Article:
Rob Schwarzwalder: Decline of Mainline Protestantism Presents a New Opportuntiy to Share the Gospel of Jesus Christ

Nearly one-quarter of Americans identify as Evangelical Protestants. Those affirming Catholic faith are roughly another quarter. And about one-third of us say we have “no religion.” These are the findings of recent General Social Survey data presented by Eastern Illinois University political scientist Ryan Burge.

What a great opportunity to share the Gospel of Jesus Christ! So many who need Him, and so many ways to share the good news with them.

The news about the rise of the unaffiliated has overshadowed something buried a bit further down in the survey’s findings: The collapse of “mainline” Protestantism.

Only 11 percent of our fellow citizens now identify as members of the “mainline.” This is a decline from 28 percent in 1972.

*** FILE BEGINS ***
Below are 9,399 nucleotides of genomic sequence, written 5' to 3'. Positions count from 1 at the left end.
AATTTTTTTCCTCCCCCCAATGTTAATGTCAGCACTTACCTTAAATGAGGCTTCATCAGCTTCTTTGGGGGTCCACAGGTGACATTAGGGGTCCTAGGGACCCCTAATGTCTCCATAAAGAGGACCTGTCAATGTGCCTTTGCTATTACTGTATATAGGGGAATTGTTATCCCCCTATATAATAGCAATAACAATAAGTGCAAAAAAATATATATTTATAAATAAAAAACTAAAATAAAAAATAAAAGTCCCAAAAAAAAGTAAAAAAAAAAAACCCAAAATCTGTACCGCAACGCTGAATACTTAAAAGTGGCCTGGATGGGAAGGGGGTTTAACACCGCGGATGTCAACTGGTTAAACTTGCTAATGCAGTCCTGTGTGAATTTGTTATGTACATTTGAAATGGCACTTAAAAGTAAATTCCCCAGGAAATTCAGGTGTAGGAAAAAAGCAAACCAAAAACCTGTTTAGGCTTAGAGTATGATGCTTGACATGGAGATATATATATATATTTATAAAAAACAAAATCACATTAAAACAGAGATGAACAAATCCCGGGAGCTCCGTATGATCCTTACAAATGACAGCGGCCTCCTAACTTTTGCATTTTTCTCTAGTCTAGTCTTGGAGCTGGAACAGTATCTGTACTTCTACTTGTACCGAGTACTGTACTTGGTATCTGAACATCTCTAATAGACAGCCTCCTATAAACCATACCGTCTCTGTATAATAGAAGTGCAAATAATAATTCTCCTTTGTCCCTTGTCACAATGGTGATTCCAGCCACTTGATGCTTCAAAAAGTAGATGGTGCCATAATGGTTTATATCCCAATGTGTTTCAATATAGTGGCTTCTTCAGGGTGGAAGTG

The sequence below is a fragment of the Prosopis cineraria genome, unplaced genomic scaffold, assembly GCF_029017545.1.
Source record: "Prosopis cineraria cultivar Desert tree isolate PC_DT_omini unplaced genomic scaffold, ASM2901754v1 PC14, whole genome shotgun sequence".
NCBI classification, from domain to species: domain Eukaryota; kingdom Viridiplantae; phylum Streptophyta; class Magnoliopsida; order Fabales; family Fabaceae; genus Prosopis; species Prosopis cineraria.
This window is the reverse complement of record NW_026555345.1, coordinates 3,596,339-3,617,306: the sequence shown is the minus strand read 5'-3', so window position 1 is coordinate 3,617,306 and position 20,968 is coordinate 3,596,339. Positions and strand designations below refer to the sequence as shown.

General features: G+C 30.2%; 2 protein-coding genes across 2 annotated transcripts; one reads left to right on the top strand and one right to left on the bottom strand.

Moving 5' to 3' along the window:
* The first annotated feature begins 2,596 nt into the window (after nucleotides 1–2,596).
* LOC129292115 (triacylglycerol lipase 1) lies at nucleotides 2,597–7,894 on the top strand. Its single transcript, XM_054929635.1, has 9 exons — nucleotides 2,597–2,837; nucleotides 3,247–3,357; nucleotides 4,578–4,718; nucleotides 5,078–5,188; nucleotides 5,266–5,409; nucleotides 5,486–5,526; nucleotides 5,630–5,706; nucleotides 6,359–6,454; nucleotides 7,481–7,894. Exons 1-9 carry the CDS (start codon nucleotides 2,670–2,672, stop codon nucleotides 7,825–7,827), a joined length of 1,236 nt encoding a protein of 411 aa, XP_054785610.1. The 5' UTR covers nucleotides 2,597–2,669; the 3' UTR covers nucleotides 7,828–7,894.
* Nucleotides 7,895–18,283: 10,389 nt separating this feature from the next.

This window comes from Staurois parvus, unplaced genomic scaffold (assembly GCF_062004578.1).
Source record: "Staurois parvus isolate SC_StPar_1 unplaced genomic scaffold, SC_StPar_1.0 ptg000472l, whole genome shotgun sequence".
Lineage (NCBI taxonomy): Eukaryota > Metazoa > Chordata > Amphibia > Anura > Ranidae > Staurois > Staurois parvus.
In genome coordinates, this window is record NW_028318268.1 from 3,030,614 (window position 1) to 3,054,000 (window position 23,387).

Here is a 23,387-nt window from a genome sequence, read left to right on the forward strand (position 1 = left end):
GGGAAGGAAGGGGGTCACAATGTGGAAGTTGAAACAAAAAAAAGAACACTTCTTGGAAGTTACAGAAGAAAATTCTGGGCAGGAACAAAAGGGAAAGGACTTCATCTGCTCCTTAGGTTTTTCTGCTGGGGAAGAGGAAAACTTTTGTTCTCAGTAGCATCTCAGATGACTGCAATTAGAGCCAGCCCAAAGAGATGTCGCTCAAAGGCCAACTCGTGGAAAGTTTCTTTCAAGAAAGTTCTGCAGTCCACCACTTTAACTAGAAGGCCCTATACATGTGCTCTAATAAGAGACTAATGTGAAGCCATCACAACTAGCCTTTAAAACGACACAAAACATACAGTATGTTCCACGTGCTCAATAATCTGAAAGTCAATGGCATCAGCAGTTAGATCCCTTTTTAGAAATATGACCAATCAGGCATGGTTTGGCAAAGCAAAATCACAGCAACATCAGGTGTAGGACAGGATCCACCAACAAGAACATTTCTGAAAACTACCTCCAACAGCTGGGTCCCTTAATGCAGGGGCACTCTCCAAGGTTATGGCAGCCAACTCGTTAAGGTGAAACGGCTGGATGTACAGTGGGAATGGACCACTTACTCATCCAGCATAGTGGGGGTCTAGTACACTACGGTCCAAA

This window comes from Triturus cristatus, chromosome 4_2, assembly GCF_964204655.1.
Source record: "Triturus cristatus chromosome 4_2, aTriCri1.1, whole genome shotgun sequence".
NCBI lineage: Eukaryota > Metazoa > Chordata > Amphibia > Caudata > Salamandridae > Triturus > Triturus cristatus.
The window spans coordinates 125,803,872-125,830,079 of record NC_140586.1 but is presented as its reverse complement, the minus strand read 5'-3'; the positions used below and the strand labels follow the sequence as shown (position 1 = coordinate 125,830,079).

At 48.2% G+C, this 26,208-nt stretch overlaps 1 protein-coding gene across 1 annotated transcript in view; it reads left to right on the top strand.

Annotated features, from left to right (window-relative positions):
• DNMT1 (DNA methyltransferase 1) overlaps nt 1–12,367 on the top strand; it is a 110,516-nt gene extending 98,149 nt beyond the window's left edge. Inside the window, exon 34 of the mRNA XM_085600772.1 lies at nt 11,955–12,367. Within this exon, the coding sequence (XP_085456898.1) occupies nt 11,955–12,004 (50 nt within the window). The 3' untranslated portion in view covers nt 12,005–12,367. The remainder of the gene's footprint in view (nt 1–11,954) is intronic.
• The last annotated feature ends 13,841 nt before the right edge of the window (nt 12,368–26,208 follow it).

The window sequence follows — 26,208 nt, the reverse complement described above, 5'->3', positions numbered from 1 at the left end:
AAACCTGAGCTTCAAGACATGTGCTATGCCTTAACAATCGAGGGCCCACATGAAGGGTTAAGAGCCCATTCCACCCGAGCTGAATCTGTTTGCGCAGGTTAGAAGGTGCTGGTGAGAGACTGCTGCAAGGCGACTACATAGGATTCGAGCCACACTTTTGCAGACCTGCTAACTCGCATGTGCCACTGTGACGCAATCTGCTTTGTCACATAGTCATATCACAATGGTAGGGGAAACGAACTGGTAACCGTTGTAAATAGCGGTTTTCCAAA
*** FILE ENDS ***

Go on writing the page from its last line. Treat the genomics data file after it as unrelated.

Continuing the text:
What are these churches? The seven “sisters” of American Protestantism include the Evangelical Lutheran Church in America, the United Methodist Church, the Episcopal Church, the Presbyterian Church (USA), the American Baptist Churches, the Disciples of Christ, and the United Church of Christ.

The news for these denominations is getting worse. “Given current trend lines, mainline Protestantism will be closing up shop by 2039. The numbers keep dwindling in both those who attend a ‘mainline’ church regularly and those who identify with a mainline denomination,” reports journalist Bill Brady.

With every respect for those believers who persevere in the old-line Protestant groups in the hope of bearing witness to the living Savior, this decline should come as no surprise. Why bother attending a church where the sum total of the theology can be summarized as:

  • Believe in an undemanding, all-succoring deity;
  • be nice to people;
  • question or deny every tenet of historic Christian theology:
  • affirm all manner of sexual behavior for everyone at pretty much any time; and
  • support left-wing social and political action.

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SOURCE: Christian Post, Rob Schwarzwalder